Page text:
by Paul Beckman
The laughers come first. They always arrive early and announce their early arrival to the hostess who isn’t ready yet for company. They think the hostess will laugh along with them but she won’t. She hasn’t finished cooking, dressing, or putting on makeup. She tells the laughers this and they respond with guffaws. Guffaws are infuriating to the hostess. Meanwhile the host has his first drink of many. The laughers are his wife’s family, not his, and drinking is how he tolerates them.
The complainers finally come. They’re late as usual and walk in complaining about the traffic, the distance they had to come and the weather. Nothing is right and by now the burgers and hot dogs are dried out, the potatoes shriveled, and the vegetables watery. Nothing is good and the complainers get into a row with the laughers who expected them to be two hours late and brought a picnic basket of wonderful sandwiches and scrumptious cold fried chicken, along with their signature potato salad.
The complainers complain about being hungry but the laughers belch and laugh and don’t share their picnic basket with them.
The host has had more drinks and while the complainers are from his side of the family he doesn’t like them any better than the laughers. The host doesn’t like most people. He balks at meeting new people and the only family members he likes are the blossoming teenage girls. For them he has time. Teenage girls from both sides of the family compete for his attention tease him by sitting on his lap and mussing his hair, or pulling his shirt tail out of his pants or untying his shoelaces. ‘Get me a drink,’ he says and the girls rush to the bar and push each other away and pour Scotch on the rocks for the host.
Meanwhile the hostess is trying to resurrect the turkey and side dishes and along with her children is setting platters of food on the table. Her children, ten-year-old twin girls are neither laughers nor complainers; they are good helpers but today they are unhappy with their cousins, aunts, and uncles for making their mother sad. They want to plan something to get even but being good kids they don’t have genes for evil.
The host is snoring in his club chair, reeking of booze so the teen girls start with his shoes and undo his suspenders and unbutton his shirt leaving his big hairy belly showing for all to see.
The dessert call goes out and the hostess, famous for her apple pie, cuts slices and adds scoops of vanilla ice cream on top. The laughers start to mix the two until they need spoons and not forks to eat. The complainers want different flavors of ice cream and ask for blueberry pie. The hostess tells her twins that it’s a good thing they host this picnic only once a year and maybe she’ll start skipping one year then two and eventually drop the picnic all together since it takes too much of a toll on her.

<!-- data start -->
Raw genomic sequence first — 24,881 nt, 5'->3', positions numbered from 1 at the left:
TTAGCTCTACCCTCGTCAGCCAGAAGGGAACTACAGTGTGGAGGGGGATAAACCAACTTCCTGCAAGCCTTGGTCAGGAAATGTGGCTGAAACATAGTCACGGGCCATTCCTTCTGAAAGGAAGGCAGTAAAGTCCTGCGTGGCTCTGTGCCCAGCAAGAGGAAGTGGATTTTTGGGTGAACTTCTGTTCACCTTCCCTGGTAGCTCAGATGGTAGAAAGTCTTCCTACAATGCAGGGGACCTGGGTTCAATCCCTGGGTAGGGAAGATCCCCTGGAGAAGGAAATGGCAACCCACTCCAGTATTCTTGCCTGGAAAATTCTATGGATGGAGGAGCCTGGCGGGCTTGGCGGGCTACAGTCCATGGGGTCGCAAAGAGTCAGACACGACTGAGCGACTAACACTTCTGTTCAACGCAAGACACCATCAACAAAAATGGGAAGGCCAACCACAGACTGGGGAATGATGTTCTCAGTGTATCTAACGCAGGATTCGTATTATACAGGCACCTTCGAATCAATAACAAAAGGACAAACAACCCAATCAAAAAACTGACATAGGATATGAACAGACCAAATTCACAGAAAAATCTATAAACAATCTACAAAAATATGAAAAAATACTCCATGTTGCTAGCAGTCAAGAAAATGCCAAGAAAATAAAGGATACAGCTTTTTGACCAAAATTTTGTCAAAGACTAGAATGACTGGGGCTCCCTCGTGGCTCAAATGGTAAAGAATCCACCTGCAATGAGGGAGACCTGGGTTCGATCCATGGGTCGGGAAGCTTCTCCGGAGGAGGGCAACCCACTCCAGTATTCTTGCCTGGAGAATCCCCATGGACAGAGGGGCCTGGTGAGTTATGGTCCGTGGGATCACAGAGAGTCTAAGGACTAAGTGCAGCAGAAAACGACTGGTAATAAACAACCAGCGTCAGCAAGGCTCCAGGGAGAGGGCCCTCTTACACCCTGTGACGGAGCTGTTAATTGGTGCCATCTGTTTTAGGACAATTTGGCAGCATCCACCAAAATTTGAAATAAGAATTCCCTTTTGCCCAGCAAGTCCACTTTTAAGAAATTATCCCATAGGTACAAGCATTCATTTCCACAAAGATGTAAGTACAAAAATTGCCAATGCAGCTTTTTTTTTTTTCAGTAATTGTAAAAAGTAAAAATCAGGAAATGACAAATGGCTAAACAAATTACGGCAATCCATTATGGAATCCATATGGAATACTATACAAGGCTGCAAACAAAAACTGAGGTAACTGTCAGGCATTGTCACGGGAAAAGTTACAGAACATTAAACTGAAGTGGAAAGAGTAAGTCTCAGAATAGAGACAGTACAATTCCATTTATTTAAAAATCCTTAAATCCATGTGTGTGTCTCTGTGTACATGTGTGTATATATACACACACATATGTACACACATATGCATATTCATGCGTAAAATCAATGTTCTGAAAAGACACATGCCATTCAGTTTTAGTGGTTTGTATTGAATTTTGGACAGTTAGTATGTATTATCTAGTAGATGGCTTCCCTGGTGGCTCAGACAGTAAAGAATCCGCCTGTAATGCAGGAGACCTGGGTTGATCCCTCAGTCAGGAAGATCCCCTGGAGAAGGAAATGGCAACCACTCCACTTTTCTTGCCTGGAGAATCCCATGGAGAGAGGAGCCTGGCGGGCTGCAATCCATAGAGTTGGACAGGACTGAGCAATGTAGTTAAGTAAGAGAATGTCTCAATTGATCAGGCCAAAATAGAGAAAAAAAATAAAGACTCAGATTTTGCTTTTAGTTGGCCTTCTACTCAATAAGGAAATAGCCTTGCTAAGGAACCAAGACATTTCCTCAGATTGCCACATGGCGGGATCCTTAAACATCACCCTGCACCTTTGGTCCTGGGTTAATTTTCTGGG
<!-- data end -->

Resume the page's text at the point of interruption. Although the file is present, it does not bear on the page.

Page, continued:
All the desert is gone including the boxes of candy the hostess has spread around the different rooms of the house. With nothing left the complainers say their goodbyes and the laughers thank the hostess and hand her a gift. It’s a shawl they got from a woman knitter in Peru. The hostess loves its softness and colors and says it’s the best gift she’s ever gotten. She hugs the laughers.
The complainers complain to each other that no one thought to bring a gift. They make fun of the shawl and the laughers and then they go out to their cars and rummage looking for something they can gift to the hostess. They can’t find anything that isn’t crushed or filthy and go back to the house and tell the hostess they got her a gift much nicer than the shawl she loves so much but they forgot to bring it and will mail it as soon as they get home.
The hostess thanks them and hugs every one goodbye. They laughers laugh and are gracious while the complainers wave and go off to their cars complaining about the tough hot dogs and watery pie and decide that they won’t come next year so there’s no sense in buying a gift because the hostess will forget their promise anyway.
The hostess with the help of her twins gets the host up and pours him into the guest room bed and then they go back to the kitchen and eat apple pie without laughing or complaining.
Paul Beckman was one of the winners in The Best Small Fictions 2016! Some places his stories have been published: Literary Orphans, Matter Press, Spelk, The Lost Balloon, Playboy, Gravel, and Pank. He curates the monthly FBomb NY flash fiction reading series at KGB’s Red Room. His latest collection of flash stories is “Kiss Kiss” available from Amazon
http://bit.ly/pbKiss paperback http://bit.ly/KisseP e book.